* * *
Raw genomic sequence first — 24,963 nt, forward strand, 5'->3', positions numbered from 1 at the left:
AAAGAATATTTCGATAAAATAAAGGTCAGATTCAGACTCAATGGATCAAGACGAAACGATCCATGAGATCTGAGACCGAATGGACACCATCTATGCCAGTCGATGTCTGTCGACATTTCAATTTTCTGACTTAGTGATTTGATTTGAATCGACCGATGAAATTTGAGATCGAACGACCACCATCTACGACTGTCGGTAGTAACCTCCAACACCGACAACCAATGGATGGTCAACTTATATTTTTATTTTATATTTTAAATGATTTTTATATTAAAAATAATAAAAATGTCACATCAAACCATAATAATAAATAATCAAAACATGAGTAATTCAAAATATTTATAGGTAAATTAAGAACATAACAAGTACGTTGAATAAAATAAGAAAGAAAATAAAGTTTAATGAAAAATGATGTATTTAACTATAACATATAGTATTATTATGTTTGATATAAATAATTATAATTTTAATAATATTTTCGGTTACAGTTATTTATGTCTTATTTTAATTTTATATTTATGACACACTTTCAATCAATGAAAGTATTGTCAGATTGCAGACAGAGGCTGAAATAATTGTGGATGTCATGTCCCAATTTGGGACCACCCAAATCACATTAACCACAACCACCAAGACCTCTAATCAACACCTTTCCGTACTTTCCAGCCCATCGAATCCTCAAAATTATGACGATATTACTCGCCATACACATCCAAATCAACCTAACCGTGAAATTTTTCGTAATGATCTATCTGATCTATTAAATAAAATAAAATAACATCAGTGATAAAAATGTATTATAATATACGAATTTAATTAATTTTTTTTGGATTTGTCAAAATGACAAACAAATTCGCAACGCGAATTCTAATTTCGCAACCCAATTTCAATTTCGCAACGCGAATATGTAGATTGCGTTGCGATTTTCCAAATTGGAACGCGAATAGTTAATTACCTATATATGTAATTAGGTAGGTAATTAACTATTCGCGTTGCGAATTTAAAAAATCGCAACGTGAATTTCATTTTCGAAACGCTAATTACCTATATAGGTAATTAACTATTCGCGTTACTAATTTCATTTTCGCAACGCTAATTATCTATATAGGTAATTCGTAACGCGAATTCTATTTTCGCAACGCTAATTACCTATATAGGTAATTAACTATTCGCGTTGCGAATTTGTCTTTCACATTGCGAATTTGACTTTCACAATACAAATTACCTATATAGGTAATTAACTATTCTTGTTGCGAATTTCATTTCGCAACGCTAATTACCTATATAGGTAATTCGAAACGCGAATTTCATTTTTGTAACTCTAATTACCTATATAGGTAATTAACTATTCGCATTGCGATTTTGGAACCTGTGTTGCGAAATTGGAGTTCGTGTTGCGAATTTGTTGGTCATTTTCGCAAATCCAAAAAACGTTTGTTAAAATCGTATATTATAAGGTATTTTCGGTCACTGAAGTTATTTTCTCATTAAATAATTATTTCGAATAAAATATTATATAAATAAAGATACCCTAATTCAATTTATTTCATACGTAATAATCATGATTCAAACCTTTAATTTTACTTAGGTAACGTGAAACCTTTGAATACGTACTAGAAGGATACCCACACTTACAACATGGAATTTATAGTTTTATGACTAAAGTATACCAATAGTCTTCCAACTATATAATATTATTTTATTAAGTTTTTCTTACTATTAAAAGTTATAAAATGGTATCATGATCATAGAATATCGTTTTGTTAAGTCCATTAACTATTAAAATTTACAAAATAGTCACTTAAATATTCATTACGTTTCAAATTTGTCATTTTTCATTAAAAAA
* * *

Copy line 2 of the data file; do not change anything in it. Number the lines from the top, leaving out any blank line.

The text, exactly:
AAAGAATATTTCGATAAAATAAAGGTCAGATTCAGACTCAATGGATCAAGACGAAACGATCCATGAGATCTGAGACCGAATGGACACCATCTATGCCAGTCGATGTCTGTCGACATTTCAATTTTCTGACTTAGTGATTTGATTTGAATCGACCGATGAAATTTGAGATCGAACGACCACCATCTACGACTGTCGGTAGTAACCTCCAACACCGACAACCAATGGATGGTCAACTTATATTTTTATTTTATATTTTAAATGATTTTTATATTAAAAATAATAAAAATGTCACATCAAACCATAATAATAAATAATCAAAACATGAGTAATTCAAAATATTTATAGGTAAATTAAGAACATAACAAGTACGTTGAATAAAATAAGAAAGAAAATAAAGTTTAATGAAAAATGATGTATTTAACTATAACATATAGTATTATTATGTTTGATATAAATAATTATAATTTTAATAATATTTTCGGTTACAGTTATTTATGTCTTATTTTAATTTTATATTTATGACACACTTTCAATCAATGAAAGTATTGTCAGATTGCAGACAGAGGCTGAAATAATTGTGGATGTCATGTCCCAATTTGGGACCACCCAAATCACATTAACCACAACCACCAAGACCTCTAATCAACACCTTTCCGTACTTTCCAGCCCATCGAATCCTCAAAATTATGACGATATTACTCGCCATACACATCCAAATCAACCTAACCGTGAAATTTTTCGTAATGATCTATCTGATCTATTAAATAAAATAAAATAACATCAGTGATAAAAATGTATTATAATATACGAATTTAATTAATTTTTTTTGGATTTGTCAAAATGACAAACAAATTCGCAACGCGAATTCTAATTTCGCAACCCAATTTCAATTTCGCAACGCGAATATGTAGATTGCGTTGCGATTTTCCAAATTGGAACGCGAATAGTTAATTACCTATATATGTAATTAGGTAGGTAATTAACTATTCGCGTTGCGAATTTAAAAAATCGCAACGTGAATTTCATTTTCGAAACGCTAATTACCTATATAGGTAATTAACTATTCGCGTTACTAATTTCATTTTCGCAACGCTAATTATCTATATAGGTAATTCGTAACGCGAATTCTATTTTCGCAACGCTAATTACCTATATAGGTAATTAACTATTCGCGTTGCGAATTTGTCTTTCACATTGCGAATTTGACTTTCACAATACAAATTACCTATATAGGTAATTAACTATTCTTGTTGCGAATTTCATTTCGCAACGCTAATTACCTATATAGGTAATTCGAAACGCGAATTTCATTTTTGTAACTCTAATTACCTATATAGGTAATTAACTATTCGCATTGCGATTTTGGAACCTGTGTTGCGAAATTGGAGTTCGTGTTGCGAATTTGTTGGTCATTTTCGCAAATCCAAAAAACGTTTGTTAAAATCGTATATTATAAGGTATTTTCGGTCACTGAAGTTATTTTCTCATTAAATAATTATTTCGAATAAAATATTATATAAATAAAGATACCCTAATTCAATTTATTTCATACGTAATAATCATGATTCAAACCTTTAATTTTACTTAGGTAACGTGAAACCTTTGAATACGTACTAGAAGGATACCCACACTTACAACATGGAATTTATAGTTTTATGACTAAAGTATACCAATAGTCTTCCAACTATATAATATTATTTTATTAAGTTTTTCTTACTATTAAAAGTTATAAAATGGTATCATGATCATAGAATATCGTTTTGTTAAGTCCATTAACTATTAAAATTTACAAAATAGTCACTTAAATATTCATTACGTTTCAAATTTGTCATTTTTCATTAAAAAA